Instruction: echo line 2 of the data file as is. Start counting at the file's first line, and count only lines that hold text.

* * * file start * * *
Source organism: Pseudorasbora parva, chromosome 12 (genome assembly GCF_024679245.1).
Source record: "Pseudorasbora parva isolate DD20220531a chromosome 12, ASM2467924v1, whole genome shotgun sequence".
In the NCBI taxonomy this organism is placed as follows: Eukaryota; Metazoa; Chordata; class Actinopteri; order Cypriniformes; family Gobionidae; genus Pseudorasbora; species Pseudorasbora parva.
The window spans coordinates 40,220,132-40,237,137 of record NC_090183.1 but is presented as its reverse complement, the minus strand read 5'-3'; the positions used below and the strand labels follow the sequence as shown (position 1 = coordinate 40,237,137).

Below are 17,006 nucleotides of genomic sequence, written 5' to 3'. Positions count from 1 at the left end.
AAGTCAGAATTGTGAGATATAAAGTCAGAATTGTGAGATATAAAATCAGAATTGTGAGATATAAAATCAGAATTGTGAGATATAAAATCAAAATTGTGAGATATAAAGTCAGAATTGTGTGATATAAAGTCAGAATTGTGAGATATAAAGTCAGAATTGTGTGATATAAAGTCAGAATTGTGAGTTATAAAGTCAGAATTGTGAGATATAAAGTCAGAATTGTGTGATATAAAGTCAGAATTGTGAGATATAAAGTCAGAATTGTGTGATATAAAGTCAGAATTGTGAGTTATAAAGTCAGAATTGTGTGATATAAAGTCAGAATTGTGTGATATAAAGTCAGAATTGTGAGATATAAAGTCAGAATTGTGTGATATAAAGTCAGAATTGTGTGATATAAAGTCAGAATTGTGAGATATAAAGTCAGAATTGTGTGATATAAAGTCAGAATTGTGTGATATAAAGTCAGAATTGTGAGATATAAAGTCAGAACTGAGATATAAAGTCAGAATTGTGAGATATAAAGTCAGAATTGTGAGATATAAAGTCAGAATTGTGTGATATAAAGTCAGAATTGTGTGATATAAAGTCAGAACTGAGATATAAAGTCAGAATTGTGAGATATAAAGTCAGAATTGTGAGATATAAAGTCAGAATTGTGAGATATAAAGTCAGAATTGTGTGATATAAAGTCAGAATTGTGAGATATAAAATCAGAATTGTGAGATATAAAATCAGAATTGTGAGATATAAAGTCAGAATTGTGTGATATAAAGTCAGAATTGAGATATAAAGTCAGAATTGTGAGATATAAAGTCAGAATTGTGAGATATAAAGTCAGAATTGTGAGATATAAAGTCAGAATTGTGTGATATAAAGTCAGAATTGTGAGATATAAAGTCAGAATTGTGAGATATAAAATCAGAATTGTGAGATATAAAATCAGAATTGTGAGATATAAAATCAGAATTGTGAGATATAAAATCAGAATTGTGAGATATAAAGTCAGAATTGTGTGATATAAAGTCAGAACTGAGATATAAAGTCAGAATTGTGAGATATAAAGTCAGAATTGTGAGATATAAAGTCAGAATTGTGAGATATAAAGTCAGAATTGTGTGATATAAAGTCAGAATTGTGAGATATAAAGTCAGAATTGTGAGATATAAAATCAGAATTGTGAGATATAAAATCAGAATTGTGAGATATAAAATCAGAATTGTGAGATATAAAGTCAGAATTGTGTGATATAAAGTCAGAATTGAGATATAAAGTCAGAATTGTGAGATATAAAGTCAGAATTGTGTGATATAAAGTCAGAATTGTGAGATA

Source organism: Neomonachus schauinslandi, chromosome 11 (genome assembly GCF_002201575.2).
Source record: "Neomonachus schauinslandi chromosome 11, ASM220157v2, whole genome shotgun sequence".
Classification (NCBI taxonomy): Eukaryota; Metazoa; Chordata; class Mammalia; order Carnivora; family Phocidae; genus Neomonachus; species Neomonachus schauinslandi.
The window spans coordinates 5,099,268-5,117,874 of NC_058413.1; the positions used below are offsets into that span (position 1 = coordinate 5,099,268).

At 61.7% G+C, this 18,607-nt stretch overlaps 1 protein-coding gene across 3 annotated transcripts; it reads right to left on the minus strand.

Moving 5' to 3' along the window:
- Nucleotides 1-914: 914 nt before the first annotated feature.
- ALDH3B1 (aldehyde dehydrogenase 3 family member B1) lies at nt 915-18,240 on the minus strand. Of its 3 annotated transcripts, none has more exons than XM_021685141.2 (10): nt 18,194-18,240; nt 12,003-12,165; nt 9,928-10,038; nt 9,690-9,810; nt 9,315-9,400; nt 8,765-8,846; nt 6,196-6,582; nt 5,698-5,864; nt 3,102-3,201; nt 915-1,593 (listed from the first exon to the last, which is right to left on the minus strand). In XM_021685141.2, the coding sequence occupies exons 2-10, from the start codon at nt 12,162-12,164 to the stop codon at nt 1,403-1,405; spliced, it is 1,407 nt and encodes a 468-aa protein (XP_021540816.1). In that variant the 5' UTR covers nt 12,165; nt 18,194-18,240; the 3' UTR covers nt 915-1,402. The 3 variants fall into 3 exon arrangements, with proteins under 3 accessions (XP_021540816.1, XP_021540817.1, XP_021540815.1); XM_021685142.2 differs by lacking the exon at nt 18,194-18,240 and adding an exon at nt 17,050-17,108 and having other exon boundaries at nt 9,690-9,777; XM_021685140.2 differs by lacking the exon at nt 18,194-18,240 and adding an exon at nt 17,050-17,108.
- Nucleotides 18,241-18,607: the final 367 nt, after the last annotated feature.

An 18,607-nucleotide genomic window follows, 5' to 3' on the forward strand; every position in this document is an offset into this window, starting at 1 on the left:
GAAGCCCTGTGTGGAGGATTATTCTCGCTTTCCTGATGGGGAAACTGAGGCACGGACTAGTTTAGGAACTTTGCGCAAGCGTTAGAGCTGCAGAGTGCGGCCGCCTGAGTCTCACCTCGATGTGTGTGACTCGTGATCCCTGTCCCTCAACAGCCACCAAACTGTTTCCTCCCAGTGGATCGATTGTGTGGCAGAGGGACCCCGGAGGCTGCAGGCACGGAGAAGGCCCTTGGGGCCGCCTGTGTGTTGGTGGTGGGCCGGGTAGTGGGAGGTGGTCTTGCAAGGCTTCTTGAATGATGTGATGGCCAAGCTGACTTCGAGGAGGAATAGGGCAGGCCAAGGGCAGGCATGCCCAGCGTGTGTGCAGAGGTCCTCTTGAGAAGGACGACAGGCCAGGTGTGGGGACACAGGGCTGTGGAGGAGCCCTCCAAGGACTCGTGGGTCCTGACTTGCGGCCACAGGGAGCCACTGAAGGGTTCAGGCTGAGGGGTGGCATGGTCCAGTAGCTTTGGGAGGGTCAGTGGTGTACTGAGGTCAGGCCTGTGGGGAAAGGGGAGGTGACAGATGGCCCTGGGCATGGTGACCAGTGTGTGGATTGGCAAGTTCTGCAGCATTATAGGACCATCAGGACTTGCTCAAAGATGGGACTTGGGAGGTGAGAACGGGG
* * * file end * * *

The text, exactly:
Source record: "Pseudorasbora parva isolate DD20220531a chromosome 12, ASM2467924v1, whole genome shotgun sequence".